This article is about an American army in theand of .
The II Corps was a corps of U.S. Army and the first organic formation American army to enter in combat duringon the European theater and Africa.
The U.S. Army II Corps went into action for the first time on theduring the First World War, in the Second of Somme, fighting employed by the 3rd British Army, alongside the departments British, New Zealand and Australian soldiers Americans distinguished themselves in the month of August 1918 march, after fierce fighting, of Arras and Bapaume, forcing the to fall back on the latest positions of the Hindenburg Line.
In the autumn of 1942, the II Corps, commanded by Lieutenant General 1st Armored Division and the 1st and 34th U.S. Infantry Division that pushed quickly forward detachments advanced went up in Tunisia before being rejected by the counterattack of the German forces hastily landed at Tunis and Bizerte. The command of II Corps did not conduct directly to these operations and was first activated only later to take control of the central-southern Tunisian front.landed at Oranin Algeria, as part of the , the Allied landing in the great North Africa French. Reporting to the body were mainly the
Since January 1943, Generalfaced with the violent Italian-German divisions counter-offensive that culminated in a series of serious defeats for the U.S. II Corps. Too badly dispersed and deployed the II Corps was unable to repel the attacks and on the other hand, poorly informed of the situation on the ground and seriously underestimating the enemy was beating in Sidi Bou Zid and Kasserine. Only the intervention of major British and French reinforcements prevented complete defeat of the II Corps and overt serious organizational defects and significant strategic and tactical inexperience; suffered the same violent criticism because of its remoteness from the first line of his ineptitude and His lack of control of the situation, being eventually replaced by the energy General George Smith .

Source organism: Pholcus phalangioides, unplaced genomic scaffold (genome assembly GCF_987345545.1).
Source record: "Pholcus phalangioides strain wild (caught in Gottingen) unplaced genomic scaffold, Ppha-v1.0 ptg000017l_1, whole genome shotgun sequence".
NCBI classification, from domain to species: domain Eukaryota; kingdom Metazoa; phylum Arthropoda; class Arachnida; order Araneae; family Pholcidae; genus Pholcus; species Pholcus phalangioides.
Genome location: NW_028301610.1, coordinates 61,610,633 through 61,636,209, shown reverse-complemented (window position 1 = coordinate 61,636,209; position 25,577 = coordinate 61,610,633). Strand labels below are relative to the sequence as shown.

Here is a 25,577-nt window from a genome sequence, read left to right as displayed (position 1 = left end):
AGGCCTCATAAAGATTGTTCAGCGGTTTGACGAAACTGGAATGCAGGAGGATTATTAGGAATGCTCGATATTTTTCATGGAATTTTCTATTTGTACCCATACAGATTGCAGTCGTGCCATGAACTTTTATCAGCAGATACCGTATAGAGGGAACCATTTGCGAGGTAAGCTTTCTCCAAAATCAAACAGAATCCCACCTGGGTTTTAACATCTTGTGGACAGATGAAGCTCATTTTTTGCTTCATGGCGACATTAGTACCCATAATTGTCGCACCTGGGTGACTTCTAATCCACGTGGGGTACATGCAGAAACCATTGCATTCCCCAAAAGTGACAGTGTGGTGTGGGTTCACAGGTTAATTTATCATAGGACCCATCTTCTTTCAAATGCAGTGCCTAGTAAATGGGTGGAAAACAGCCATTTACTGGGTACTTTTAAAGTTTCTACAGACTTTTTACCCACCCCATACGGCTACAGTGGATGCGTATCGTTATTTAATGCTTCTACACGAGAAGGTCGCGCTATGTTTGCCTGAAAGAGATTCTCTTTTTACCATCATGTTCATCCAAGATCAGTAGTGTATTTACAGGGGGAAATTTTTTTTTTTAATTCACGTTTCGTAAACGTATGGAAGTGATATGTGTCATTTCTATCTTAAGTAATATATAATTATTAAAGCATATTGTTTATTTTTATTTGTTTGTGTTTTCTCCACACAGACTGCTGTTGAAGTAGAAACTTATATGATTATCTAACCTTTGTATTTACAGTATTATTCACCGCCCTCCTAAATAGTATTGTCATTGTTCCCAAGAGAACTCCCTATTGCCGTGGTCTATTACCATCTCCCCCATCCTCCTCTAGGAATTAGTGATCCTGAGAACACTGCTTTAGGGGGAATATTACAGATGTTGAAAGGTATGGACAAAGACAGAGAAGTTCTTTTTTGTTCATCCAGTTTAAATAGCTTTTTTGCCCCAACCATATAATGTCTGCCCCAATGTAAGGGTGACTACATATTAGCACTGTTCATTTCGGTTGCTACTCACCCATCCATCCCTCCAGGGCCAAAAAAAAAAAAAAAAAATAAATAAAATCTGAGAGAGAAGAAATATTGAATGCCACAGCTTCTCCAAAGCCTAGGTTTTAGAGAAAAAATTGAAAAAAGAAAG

Under the command of the new General, U.S. II Corps had undoubted progress: the discipline was strengthened, lifted morale after a series of humiliating defeats; some officers were replaced by men most capable and most combative. Despite these improvements and great energyshowed U.S.forces are still weaknesses and uncertainties offensive action (such as during the ) while the defense gave strong evidence of persistence and stamina more frustrating enemy attacks.
In the month of April, the situation on the Tunisian front turned decisively in favor of the Allies and the command of the, General Alexander decided to change the deployment of troops for the final attack at the head of the bridge between Italy and Germany. The II Corps effected for this purpose a successful motion transfer taking on the left of the Allied front ready to advance on Bizerte, after it had completed this maneuver, General was called back to Algiers to organize the new U.S. 7th Army in view of the planned invasion of Sicily, and the command of II Corps passed to Lieutenant General Omar Bradley, who directed the final stages of the battle.
The II Corps, reinforced also by the excellent 9th Infantry Division, distinguished himself in the last battles of the Tunisian campaign General Bradley demonstrated tactical skill and the troops advanced with momentum Mateur and Bizerte, which was reached on 7 May, 1943. The May 13 was the last enemy resistance, and routed the allied army successfully completed the North African campaign.